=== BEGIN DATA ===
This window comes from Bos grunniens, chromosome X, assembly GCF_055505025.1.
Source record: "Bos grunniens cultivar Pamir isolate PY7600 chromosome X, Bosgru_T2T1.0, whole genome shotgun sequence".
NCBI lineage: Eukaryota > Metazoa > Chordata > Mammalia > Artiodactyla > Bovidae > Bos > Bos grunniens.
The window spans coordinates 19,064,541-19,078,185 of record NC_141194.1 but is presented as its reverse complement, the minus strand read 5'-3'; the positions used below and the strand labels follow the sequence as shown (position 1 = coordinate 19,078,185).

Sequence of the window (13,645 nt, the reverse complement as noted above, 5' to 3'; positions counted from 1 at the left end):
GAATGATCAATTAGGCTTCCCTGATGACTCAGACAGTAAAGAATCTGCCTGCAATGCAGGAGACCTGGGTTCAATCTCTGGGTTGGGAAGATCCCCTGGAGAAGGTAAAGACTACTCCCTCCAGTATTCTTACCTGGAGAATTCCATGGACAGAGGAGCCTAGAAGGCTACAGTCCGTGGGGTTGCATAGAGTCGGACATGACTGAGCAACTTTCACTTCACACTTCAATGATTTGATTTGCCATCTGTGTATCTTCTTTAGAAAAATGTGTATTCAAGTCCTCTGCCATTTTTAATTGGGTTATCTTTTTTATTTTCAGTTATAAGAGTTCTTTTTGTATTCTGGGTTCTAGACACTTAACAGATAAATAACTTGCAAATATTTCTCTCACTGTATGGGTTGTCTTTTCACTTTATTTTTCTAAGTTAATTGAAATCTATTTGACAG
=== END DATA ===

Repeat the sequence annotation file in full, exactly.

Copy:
This window comes from Bos grunniens, chromosome X, assembly GCF_055505025.1.
Source record: "Bos grunniens cultivar Pamir isolate PY7600 chromosome X, Bosgru_T2T1.0, whole genome shotgun sequence".
NCBI lineage: Eukaryota > Metazoa > Chordata > Mammalia > Artiodactyla > Bovidae > Bos > Bos grunniens.
The window spans coordinates 19,064,541-19,078,185 of record NC_141194.1 but is presented as its reverse complement, the minus strand read 5'-3'; the positions used below and the strand labels follow the sequence as shown (position 1 = coordinate 19,078,185).

Sequence of the window (13,645 nt, the reverse complement as noted above, 5' to 3'; positions counted from 1 at the left end):
GAATGATCAATTAGGCTTCCCTGATGACTCAGACAGTAAAGAATCTGCCTGCAATGCAGGAGACCTGGGTTCAATCTCTGGGTTGGGAAGATCCCCTGGAGAAGGTAAAGACTACTCCCTCCAGTATTCTTACCTGGAGAATTCCATGGACAGAGGAGCCTAGAAGGCTACAGTCCGTGGGGTTGCATAGAGTCGGACATGACTGAGCAACTTTCACTTCACACTTCAATGATTTGATTTGCCATCTGTGTATCTTCTTTAGAAAAATGTGTATTCAAGTCCTCTGCCATTTTTAATTGGGTTATCTTTTTTATTTTCAGTTATAAGAGTTCTTTTTGTATTCTGGGTTCTAGACACTTAACAGATAAATAACTTGCAAATATTTCTCTCACTGTATGGGTTGTCTTTTCACTTTATTTTTCTAAGTTAATTGAAATCTATTTGACAG